Someone else's birthday is not as fun as your own

Dec. 5, 2013 at 6:05 a.m.

I am the birthday person out on the ranch. It falls on me to set up all the various birthday activities.

I schedule the dinners, make the arrangements and get the presents, and I love absolutely every minute of being the go-to person.

There is nothing like the surprised look and excitement that surrounds celebrating the special occasions in your children's lives.

Austin, my 13-year-old, and Jamison, who is 9, can't wait until their birthdays. However, their excitement seems to wane when the birthday being celebrated is for someone else.

My boys have their lists made and ideas for their birthdays planned a year in advance. But, like most children, when it is their parent's birthday, a birthday kiss is about all of the thought that they give it.

The celebration of my birthdays are generally not grand. After the age of 25, I have honestly tried to let my birthday slide by with as little fanfare as possible.

There are actually a lot of things about getting older that are somewhat enjoyable. Children, a sense of calmness and well-earned contentment are welcomed surprises that come with age. It seems constant changes and major events completely consume everyone throughout their 20s. Actually, passing the marker date of another year doesn't really bring much excitement, and as I am nearing 40, a mild dread feeling is starting to creep in.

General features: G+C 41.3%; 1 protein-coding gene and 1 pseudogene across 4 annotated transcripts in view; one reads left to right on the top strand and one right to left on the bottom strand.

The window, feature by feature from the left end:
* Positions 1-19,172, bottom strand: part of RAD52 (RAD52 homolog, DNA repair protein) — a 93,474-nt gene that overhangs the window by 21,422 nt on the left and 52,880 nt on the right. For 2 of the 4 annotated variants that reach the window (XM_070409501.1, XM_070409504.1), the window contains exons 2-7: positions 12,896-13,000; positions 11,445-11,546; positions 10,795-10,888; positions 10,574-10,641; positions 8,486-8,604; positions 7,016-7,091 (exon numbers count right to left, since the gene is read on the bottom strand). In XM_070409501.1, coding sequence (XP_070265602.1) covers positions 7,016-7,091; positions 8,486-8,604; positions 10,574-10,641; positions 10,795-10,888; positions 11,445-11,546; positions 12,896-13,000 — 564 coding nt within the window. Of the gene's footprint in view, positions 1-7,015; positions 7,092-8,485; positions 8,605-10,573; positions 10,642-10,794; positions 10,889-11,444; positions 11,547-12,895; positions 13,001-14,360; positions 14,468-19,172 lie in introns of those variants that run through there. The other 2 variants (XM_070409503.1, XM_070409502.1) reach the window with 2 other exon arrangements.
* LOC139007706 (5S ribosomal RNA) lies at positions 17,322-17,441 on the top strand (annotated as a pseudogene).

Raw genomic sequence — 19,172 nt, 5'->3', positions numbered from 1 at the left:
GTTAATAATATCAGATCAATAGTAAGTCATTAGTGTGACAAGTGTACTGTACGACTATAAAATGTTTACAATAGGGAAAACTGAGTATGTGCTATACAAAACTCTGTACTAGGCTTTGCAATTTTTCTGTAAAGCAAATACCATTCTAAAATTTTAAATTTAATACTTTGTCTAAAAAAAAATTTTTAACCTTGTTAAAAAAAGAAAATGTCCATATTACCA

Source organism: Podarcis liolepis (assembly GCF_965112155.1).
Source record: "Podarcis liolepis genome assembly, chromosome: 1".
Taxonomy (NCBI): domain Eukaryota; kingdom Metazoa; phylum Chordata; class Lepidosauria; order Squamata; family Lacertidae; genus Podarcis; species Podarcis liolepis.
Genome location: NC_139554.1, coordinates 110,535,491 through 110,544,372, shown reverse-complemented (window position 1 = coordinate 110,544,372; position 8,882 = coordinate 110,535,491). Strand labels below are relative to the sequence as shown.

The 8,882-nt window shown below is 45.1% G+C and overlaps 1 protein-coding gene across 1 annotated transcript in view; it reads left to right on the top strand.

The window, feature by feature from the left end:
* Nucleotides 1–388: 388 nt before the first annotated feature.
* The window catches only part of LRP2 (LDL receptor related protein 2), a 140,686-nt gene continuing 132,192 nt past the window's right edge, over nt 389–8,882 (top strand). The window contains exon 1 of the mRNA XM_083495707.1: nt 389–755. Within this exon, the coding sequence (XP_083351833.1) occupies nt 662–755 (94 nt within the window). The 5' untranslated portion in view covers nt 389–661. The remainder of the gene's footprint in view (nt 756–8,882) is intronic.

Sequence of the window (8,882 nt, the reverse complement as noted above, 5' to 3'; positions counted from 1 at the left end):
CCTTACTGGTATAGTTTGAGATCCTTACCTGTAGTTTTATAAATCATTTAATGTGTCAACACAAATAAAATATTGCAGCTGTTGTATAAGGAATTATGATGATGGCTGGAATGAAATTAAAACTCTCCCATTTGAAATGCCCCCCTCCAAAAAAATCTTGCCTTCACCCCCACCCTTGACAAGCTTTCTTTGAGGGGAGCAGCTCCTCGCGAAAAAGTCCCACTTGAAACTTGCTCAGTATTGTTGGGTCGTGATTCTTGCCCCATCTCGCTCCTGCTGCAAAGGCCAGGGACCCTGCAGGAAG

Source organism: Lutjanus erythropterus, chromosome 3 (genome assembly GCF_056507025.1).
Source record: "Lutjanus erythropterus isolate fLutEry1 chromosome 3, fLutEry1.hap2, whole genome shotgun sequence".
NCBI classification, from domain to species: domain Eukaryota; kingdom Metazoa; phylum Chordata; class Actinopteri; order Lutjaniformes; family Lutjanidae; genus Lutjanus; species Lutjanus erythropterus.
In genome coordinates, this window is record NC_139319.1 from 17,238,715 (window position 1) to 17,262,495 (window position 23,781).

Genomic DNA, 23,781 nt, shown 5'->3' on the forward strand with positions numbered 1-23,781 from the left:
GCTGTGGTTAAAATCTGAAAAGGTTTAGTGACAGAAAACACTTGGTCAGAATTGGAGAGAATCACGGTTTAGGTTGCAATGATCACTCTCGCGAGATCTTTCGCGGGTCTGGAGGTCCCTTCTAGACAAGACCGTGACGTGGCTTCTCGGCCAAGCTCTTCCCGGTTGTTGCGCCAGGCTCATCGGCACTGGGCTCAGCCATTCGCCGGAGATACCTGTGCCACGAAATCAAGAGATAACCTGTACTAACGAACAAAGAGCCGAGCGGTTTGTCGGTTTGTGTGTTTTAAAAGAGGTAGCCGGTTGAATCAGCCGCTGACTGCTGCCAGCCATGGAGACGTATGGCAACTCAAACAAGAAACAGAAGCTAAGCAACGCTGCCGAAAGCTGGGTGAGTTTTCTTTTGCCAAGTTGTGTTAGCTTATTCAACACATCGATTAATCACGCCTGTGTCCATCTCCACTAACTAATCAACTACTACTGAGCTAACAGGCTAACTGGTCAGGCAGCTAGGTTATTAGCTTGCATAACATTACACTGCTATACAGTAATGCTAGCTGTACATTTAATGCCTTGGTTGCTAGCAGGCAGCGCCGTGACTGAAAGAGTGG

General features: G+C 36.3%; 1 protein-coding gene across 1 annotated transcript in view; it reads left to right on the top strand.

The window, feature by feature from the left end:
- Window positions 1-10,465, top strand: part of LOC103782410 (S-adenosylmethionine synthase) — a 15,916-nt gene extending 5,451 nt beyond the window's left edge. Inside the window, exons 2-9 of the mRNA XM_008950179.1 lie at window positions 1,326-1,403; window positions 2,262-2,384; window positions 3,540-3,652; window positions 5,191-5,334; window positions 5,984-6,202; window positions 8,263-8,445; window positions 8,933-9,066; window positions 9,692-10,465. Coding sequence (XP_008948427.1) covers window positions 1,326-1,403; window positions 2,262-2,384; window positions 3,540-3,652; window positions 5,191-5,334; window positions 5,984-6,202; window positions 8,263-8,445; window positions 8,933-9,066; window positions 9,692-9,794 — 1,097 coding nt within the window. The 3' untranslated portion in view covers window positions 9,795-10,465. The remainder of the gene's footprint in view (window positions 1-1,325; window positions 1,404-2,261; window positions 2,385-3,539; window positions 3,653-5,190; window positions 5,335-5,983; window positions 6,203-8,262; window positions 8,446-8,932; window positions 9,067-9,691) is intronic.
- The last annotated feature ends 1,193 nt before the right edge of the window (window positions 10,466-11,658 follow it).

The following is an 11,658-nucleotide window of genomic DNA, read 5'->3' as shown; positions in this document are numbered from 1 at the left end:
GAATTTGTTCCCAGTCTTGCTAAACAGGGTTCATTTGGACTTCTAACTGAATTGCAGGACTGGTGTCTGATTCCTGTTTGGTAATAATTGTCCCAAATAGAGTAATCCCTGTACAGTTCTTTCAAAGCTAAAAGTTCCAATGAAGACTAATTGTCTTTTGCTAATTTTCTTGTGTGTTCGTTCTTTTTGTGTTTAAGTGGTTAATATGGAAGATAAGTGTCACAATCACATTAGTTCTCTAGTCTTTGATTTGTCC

The children are great and try to make my day as special as they can, but they seem to realize that there is something lacking in my non-enthusiasm.

My early November birthdate began with Austin and Jamison awakening me with tremendous "happy birthday," "good morning" and "wake-up" kisses.

My parents knew that John had to be out of town for work, the boys were involved with various school activities, and this middle of the week birthday was going to be more glum than usual. I received an early morning call from my mother asking if I would like to join them for a special birthday lunch in Victoria.